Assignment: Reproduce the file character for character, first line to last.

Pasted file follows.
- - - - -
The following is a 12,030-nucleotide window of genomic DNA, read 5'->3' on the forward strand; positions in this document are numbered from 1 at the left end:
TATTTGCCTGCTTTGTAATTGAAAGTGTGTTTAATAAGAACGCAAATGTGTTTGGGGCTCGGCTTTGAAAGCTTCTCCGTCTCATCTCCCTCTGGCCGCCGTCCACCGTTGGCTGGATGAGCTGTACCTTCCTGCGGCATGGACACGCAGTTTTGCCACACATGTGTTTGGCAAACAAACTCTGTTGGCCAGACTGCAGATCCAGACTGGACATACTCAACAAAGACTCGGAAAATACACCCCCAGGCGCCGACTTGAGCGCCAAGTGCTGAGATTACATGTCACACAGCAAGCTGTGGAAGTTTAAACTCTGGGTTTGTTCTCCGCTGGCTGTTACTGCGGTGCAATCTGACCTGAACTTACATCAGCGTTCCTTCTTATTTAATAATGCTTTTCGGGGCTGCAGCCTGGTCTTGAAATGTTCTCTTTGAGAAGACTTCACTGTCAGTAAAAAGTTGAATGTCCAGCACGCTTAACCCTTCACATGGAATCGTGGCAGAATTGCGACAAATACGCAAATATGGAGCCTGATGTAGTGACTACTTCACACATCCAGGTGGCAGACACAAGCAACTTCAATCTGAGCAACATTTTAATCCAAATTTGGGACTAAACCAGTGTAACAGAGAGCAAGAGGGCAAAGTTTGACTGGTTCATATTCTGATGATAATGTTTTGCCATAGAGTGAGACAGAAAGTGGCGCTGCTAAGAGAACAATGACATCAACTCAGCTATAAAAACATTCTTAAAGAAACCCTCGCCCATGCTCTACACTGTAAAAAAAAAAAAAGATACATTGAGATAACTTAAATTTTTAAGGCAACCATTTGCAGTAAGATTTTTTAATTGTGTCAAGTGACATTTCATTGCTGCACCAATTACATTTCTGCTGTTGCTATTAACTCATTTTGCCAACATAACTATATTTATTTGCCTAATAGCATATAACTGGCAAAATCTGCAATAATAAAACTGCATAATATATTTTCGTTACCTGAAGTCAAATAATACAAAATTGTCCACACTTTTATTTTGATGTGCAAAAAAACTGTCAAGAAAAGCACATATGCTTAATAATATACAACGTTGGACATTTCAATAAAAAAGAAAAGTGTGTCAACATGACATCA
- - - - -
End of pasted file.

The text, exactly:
The following is a 12,030-nucleotide window of genomic DNA, read 5'->3' on the forward strand; positions in this document are numbered from 1 at the left end:
TATTTGCCTGCTTTGTAATTGAAAGTGTGTTTAATAAGAACGCAAATGTGTTTGGGGCTCGGCTTTGAAAGCTTCTCCGTCTCATCTCCCTCTGGCCGCCGTCCACCGTTGGCTGGATGAGCTGTACCTTCCTGCGGCATGGACACGCAGTTTTGCCACACATGTGTTTGGCAAACAAACTCTGTTGGCCAGACTGCAGATCCAGACTGGACATACTCAACAAAGACTCGGAAAATACACCCCCAGGCGCCGACTTGAGCGCCAAGTGCTGAGATTACATGTCACACAGCAAGCTGTGGAAGTTTAAACTCTGGGTTTGTTCTCCGCTGGCTGTTACTGCGGTGCAATCTGACCTGAACTTACATCAGCGTTCCTTCTTATTTAATAATGCTTTTCGGGGCTGCAGCCTGGTCTTGAAATGTTCTCTTTGAGAAGACTTCACTGTCAGTAAAAAGTTGAATGTCCAGCACGCTTAACCCTTCACATGGAATCGTGGCAGAATTGCGACAAATACGCAAATATGGAGCCTGATGTAGTGACTACTTCACACATCCAGGTGGCAGACACAAGCAACTTCAATCTGAGCAACATTTTAATCCAAATTTGGGACTAAACCAGTGTAACAGAGAGCAAGAGGGCAAAGTTTGACTGGTTCATATTCTGATGATAATGTTTTGCCATAGAGTGAGACAGAAAGTGGCGCTGCTAAGAGAACAATGACATCAACTCAGCTATAAAAACATTCTTAAAGAAACCCTCGCCCATGCTCTACACTGTAAAAAAAAAAAAAGATACATTGAGATAACTTAAATTTTTAAGGCAACCATTTGCAGTAAGATTTTTTAATTGTGTCAAGTGACATTTCATTGCTGCACCAATTACATTTCTGCTGTTGCTATTAACTCATTTTGCCAACATAACTATATTTATTTGCCTAATAGCATATAACTGGCAAAATCTGCAATAATAAAACTGCATAATATATTTTCGTTACCTGAAGTCAAATAATACAAAATTGTCCACACTTTTATTTTGATGTGCAAAAAAACTGTCAAGAAAAGCACATATGCTTAATAATATACAACGTTGGACATTTCAATAAAAAAGAAAAGTGTGTCAACATGACATCA